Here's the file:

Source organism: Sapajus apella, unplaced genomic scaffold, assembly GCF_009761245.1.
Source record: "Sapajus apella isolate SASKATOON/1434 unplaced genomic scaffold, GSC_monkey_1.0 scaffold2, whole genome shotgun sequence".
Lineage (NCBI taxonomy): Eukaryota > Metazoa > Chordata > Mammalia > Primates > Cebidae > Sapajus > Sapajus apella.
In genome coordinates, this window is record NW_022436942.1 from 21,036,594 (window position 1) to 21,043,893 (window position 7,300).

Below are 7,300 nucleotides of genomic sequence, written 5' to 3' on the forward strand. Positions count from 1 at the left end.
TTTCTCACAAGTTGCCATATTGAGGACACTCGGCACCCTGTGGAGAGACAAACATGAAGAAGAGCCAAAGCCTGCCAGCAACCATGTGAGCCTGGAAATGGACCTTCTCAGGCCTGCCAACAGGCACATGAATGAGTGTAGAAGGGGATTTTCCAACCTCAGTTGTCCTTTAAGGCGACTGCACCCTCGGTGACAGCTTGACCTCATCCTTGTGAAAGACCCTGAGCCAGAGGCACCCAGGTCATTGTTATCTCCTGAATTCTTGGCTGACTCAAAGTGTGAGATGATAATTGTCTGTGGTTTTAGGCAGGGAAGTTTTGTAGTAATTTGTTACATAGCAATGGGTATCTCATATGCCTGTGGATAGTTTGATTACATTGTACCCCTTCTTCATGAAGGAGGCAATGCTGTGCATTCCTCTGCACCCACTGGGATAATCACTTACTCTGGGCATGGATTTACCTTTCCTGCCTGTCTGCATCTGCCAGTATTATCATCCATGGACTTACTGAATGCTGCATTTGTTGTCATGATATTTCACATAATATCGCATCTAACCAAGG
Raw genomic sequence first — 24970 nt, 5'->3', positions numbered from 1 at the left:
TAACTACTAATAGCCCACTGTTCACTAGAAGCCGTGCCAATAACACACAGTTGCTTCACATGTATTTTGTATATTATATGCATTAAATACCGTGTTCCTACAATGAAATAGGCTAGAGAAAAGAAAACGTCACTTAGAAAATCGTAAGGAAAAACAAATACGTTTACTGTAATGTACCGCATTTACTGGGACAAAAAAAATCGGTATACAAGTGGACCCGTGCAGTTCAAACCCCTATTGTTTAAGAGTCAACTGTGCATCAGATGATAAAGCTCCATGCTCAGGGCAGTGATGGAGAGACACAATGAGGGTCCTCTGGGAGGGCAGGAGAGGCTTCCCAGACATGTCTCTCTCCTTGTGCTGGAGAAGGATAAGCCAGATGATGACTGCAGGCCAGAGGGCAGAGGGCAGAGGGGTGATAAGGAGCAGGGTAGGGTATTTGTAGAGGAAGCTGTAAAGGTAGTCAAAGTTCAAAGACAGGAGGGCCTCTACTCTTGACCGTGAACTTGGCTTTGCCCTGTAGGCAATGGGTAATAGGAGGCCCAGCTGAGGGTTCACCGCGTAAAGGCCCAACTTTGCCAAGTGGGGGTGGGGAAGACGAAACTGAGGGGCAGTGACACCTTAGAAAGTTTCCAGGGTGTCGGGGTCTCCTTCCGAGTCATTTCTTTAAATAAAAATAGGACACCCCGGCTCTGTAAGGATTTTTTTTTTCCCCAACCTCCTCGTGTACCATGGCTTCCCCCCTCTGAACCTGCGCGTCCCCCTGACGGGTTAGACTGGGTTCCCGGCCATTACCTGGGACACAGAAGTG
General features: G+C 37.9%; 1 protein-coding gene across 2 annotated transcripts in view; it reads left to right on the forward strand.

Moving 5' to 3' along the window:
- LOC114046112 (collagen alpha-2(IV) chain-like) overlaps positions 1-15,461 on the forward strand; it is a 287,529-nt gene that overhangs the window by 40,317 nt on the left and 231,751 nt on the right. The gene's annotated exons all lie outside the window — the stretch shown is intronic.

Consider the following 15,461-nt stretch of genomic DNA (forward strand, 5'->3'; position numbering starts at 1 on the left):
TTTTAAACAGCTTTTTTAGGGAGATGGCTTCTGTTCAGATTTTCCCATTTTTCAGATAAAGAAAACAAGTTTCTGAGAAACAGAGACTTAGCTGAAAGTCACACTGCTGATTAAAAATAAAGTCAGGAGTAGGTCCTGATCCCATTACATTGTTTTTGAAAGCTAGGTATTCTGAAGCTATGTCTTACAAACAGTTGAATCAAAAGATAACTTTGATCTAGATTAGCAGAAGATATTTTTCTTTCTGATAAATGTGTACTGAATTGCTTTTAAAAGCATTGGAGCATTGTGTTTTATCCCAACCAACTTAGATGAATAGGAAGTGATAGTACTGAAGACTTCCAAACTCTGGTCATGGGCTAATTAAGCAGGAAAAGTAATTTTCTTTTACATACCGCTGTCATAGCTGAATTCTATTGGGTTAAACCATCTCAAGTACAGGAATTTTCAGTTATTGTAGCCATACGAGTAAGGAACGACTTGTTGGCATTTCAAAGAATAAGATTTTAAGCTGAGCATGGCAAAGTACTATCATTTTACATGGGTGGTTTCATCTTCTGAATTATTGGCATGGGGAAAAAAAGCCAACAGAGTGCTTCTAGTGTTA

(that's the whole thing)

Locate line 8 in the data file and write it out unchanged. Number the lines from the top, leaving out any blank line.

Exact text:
TAACTACTAATAGCCCACTGTTCACTAGAAGCCGTGCCAATAACACACAGTTGCTTCACATGTATTTTGTATATTATATGCATTAAATACCGTGTTCCTACAATGAAATAGGCTAGAGAAAAGAAAACGTCACTTAGAAAATCGTAAGGAAAAACAAATACGTTTACTGTAATGTACCGCATTTACTGGGACAAAAAAAATCGGTATACAAGTGGACCCGTGCAGTTCAAACCCCTATTGTTTAAGAGTCAACTGTGCATCAGATGATAAAGCTCCATGCTCAGGGCAGTGATGGAGAGACACAATGAGGGTCCTCTGGGAGGGCAGGAGAGGCTTCCCAGACATGTCTCTCTCCTTGTGCTGGAGAAGGATAAGCCAGATGATGACTGCAGGCCAGAGGGCAGAGGGCAGAGGGGTGATAAGGAGCAGGGTAGGGTATTTGTAGAGGAAGCTGTAAAGGTAGTCAAAGTTCAAAGACAGGAGGGCCTCTACTCTTGACCGTGAACTTGGCTTTGCCCTGTAGGCAATGGGTAATAGGAGGCCCAGCTGAGGGTTCACCGCGTAAAGGCCCAACTTTGCCAAGTGGGGGTGGGGAAGACGAAACTGAGGGGCAGTGACACCTTAGAAAGTTTCCAGGGTGTCGGGGTCTCCTTCCGAGTCATTTCTTTAAATAAAAATAGGACACCCCGGCTCTGTAAGGATTTTTTTTTTCCCCAACCTCCTCGTGTACCATGGCTTCCCCCCTCTGAACCTGCGCGTCCCCCTGACGGGTTAGACTGGGTTCCCGGCCATTACCTGGGACACAGAAGTG